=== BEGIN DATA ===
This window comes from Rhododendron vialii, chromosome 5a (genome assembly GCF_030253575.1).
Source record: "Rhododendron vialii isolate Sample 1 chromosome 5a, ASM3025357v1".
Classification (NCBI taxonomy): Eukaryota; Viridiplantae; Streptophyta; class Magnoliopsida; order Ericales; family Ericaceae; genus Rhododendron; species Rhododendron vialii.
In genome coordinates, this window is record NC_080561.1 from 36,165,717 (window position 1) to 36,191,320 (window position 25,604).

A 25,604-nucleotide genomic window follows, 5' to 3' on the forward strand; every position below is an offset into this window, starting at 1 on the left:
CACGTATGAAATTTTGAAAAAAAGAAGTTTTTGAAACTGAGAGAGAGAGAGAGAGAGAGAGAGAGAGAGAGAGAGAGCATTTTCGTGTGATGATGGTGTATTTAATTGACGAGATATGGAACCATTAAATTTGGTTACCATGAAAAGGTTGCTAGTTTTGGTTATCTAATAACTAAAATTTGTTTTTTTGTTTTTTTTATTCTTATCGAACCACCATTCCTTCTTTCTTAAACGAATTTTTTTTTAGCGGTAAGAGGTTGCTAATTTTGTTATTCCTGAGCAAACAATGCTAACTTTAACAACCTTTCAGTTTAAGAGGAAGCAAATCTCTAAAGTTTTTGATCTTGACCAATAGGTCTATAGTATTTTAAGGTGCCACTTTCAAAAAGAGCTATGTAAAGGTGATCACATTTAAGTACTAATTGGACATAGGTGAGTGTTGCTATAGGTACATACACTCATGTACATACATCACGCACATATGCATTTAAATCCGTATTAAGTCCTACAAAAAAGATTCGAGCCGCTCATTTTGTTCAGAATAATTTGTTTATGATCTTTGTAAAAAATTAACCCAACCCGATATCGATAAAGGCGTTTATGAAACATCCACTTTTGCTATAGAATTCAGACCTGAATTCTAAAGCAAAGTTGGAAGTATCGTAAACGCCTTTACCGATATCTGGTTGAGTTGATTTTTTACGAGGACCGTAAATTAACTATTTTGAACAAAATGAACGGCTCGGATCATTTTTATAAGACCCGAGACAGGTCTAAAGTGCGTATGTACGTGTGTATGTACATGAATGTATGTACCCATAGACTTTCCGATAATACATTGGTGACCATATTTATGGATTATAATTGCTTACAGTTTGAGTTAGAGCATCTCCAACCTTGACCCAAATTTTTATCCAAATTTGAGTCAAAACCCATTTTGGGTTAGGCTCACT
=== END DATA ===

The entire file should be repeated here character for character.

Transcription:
This window comes from Rhododendron vialii, chromosome 5a (genome assembly GCF_030253575.1).
Source record: "Rhododendron vialii isolate Sample 1 chromosome 5a, ASM3025357v1".
Classification (NCBI taxonomy): Eukaryota; Viridiplantae; Streptophyta; class Magnoliopsida; order Ericales; family Ericaceae; genus Rhododendron; species Rhododendron vialii.
In genome coordinates, this window is record NC_080561.1 from 36,165,717 (window position 1) to 36,191,320 (window position 25,604).

A 25,604-nucleotide genomic window follows, 5' to 3' on the forward strand; every position below is an offset into this window, starting at 1 on the left:
CACGTATGAAATTTTGAAAAAAAGAAGTTTTTGAAACTGAGAGAGAGAGAGAGAGAGAGAGAGAGAGAGAGAGAGAGCATTTTCGTGTGATGATGGTGTATTTAATTGACGAGATATGGAACCATTAAATTTGGTTACCATGAAAAGGTTGCTAGTTTTGGTTATCTAATAACTAAAATTTGTTTTTTTGTTTTTTTTATTCTTATCGAACCACCATTCCTTCTTTCTTAAACGAATTTTTTTTTAGCGGTAAGAGGTTGCTAATTTTGTTATTCCTGAGCAAACAATGCTAACTTTAACAACCTTTCAGTTTAAGAGGAAGCAAATCTCTAAAGTTTTTGATCTTGACCAATAGGTCTATAGTATTTTAAGGTGCCACTTTCAAAAAGAGCTATGTAAAGGTGATCACATTTAAGTACTAATTGGACATAGGTGAGTGTTGCTATAGGTACATACACTCATGTACATACATCACGCACATATGCATTTAAATCCGTATTAAGTCCTACAAAAAAGATTCGAGCCGCTCATTTTGTTCAGAATAATTTGTTTATGATCTTTGTAAAAAATTAACCCAACCCGATATCGATAAAGGCGTTTATGAAACATCCACTTTTGCTATAGAATTCAGACCTGAATTCTAAAGCAAAGTTGGAAGTATCGTAAACGCCTTTACCGATATCTGGTTGAGTTGATTTTTTACGAGGACCGTAAATTAACTATTTTGAACAAAATGAACGGCTCGGATCATTTTTATAAGACCCGAGACAGGTCTAAAGTGCGTATGTACGTGTGTATGTACATGAATGTATGTACCCATAGACTTTCCGATAATACATTGGTGACCATATTTATGGATTATAATTGCTTACAGTTTGAGTTAGAGCATCTCCAACCTTGACCCAAATTTTTATCCAAATTTGAGTCAAAACCCATTTTGGGTTAGGCTCACT